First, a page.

Tru-Form has several generations of Motoman robots and controllers, from the older K6 and K10MSB robots with ERC controllers, to the newer model H50 robots with the latest version NX100 controller. ‘‘All of the controllers have been user-friendly, but the new Windows-based NX100 controller is great. It allows us to control more operations from the pendant than ever before, saving us footsteps. Instead of walking back to the main controller, we can do it all right there from the pendant,’‘ says Monty Tuttle.
‘‘We are definitely pro robot here. Dad put me in college for robot technology and bought the first K10MSB robot back in the early ‘90s. I’ve had the opportunity to apply my degree with the Motoman robots through the years, and I really like it,’‘ explains Monty Tuttle.
‘‘Our people like the robots, too. It’s given them the opportunity to learn more of a skilled trade, and earn a higher pay scale. Getting involved with the robots really changes them. Instead of having to come in and weld every day, they get to learn about the robots. They can see how what they put in comes out,’‘ says Monty Tuttle.
‘‘We’ve had the best success in training our own people who already know how to weld to program the robots. Welding is all about angles, feeds and speeds, and it is easier to learn how to weld with a robot if they already know how to do it manually. It is a plus to be able to program the robot to do it – maybe at a faster rate,’‘ adds Monty Tuttle.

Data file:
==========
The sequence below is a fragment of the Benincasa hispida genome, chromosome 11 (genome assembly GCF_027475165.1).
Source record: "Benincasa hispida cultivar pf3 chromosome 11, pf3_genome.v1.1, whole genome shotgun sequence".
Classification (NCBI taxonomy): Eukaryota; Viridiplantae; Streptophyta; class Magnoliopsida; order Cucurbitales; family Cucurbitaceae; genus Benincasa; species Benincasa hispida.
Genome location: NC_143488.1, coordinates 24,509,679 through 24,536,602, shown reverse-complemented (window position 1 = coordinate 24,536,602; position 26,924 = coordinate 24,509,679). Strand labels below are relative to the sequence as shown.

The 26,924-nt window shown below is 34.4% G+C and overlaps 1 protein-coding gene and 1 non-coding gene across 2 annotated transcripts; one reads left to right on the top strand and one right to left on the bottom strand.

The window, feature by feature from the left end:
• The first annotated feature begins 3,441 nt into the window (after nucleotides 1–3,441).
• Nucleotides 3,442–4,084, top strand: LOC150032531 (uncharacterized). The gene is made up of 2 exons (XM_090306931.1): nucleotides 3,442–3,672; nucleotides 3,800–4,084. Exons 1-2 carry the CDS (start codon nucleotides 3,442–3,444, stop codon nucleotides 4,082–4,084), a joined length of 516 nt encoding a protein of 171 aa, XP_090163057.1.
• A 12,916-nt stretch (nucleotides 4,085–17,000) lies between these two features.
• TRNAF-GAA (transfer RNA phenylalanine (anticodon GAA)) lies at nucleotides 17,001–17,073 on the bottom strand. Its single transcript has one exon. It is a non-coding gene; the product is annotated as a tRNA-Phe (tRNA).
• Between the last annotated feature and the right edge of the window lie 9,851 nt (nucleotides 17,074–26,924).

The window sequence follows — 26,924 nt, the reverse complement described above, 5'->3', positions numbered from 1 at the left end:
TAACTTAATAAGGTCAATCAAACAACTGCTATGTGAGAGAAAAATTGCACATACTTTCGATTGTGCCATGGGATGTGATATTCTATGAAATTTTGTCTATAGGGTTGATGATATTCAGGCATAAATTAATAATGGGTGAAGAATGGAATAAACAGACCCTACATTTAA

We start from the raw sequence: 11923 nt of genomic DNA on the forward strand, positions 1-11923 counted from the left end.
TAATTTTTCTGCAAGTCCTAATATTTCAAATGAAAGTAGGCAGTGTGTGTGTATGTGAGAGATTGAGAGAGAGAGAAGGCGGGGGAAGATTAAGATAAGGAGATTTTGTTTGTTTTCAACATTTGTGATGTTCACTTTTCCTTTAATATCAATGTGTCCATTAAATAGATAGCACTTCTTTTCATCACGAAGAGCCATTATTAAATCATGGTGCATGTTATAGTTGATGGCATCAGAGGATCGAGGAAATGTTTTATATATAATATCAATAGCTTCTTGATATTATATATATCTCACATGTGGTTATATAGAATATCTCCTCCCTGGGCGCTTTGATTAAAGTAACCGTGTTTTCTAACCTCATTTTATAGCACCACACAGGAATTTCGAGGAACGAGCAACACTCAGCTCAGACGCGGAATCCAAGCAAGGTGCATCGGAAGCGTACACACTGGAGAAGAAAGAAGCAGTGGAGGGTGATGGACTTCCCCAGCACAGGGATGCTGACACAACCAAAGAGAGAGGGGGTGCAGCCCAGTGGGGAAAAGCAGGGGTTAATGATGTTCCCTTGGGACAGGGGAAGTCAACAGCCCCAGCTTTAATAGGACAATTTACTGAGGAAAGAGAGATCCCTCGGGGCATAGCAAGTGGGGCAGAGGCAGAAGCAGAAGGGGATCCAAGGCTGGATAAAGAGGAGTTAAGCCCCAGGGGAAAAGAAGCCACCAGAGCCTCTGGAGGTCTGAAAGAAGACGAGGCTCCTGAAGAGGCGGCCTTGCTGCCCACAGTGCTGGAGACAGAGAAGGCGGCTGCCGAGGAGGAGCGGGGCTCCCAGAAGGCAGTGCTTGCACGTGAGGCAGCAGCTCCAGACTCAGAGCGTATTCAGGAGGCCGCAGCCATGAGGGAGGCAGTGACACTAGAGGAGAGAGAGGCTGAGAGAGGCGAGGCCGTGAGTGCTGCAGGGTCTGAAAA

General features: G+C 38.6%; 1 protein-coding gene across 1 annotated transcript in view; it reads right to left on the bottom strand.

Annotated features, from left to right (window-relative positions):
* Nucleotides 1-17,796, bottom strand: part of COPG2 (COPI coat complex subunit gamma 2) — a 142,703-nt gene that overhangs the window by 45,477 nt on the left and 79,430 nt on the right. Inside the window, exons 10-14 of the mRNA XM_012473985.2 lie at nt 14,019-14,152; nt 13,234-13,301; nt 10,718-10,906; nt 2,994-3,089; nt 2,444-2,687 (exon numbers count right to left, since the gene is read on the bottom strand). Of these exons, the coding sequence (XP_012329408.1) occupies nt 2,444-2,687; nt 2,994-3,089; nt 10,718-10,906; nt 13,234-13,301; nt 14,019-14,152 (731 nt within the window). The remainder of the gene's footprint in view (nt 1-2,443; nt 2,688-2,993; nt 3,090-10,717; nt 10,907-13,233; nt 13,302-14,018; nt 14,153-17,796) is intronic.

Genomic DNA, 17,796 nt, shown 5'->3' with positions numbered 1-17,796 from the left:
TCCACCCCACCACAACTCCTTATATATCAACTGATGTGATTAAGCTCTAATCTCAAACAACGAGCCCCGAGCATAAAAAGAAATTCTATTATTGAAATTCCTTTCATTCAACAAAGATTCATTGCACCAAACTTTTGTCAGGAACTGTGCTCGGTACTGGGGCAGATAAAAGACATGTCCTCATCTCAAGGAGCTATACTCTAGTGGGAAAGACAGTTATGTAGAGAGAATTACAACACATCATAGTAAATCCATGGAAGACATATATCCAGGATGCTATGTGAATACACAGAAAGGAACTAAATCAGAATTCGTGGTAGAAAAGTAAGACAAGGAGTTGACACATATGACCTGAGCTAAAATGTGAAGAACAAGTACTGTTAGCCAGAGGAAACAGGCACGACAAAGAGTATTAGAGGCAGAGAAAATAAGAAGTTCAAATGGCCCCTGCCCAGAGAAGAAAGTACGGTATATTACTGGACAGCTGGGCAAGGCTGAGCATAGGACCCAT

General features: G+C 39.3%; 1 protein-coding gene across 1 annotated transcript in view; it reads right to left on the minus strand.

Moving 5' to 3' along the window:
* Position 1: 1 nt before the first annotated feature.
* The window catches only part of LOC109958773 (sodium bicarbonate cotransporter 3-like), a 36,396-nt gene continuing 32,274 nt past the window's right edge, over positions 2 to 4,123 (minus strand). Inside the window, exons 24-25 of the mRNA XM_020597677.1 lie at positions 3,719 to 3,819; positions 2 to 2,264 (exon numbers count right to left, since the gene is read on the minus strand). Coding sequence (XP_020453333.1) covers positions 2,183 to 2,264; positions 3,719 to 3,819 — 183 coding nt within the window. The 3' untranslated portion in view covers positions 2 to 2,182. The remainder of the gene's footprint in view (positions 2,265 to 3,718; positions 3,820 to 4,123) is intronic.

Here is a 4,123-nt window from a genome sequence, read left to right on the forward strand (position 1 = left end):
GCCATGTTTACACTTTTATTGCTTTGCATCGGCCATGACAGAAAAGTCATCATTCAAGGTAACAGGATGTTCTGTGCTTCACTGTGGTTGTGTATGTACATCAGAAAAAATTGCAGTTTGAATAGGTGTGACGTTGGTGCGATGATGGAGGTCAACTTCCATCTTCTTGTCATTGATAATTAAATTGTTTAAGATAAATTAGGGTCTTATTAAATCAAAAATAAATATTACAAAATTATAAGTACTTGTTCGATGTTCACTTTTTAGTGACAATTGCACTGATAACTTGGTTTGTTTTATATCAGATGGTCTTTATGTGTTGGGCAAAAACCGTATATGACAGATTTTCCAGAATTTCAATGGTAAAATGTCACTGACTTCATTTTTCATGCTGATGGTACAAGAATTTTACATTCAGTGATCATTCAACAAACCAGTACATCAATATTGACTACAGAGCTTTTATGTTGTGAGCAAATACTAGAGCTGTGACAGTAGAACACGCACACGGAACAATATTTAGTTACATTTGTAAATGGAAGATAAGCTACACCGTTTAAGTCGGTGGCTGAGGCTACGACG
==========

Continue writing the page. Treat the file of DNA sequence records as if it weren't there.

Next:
‘‘We have people on both shifts who have been to Motoman for training to learn how to program and operate the robots, as well as perform maintenance,’‘ says Monty Tuttle.
Tru-Form’s overall satisfaction with their robots is high. ‘‘The robots meet our expectations as to what we want them to do. We see the results on the final product in terms of on-time deliveries, quality, consistency, etc.,’‘ adds Monty Tuttle.
‘‘By automating, we’re staying competitive against the Chinese,’‘ says Jeff Tuttle.
Our next push for robotic automation will likely be painting. ‘‘Our products are so big, we would need to have two dual arms and the ability to reach something that can range from 6 ft wide by 10 feet tall down to something 3 ft wide and 2 ft tall.,’‘ says Monty Tuttle. ‘‘We’re also looking to add even more flexibility in our cells by adding material handling robots to handle parts for the welding robots, and using robots that perform more than one process, like plasma cutting as well as welding,’‘ he adds.
The article’s author, Mary Kay Morel, Staff Writer/Editor, Motoman Inc., welcomes questions and comments at 937-847-3242 or e-mail to email@example.com. For more welding-related (arc and spot) information and content, visit Robotics Online, Tips & Tech Papers .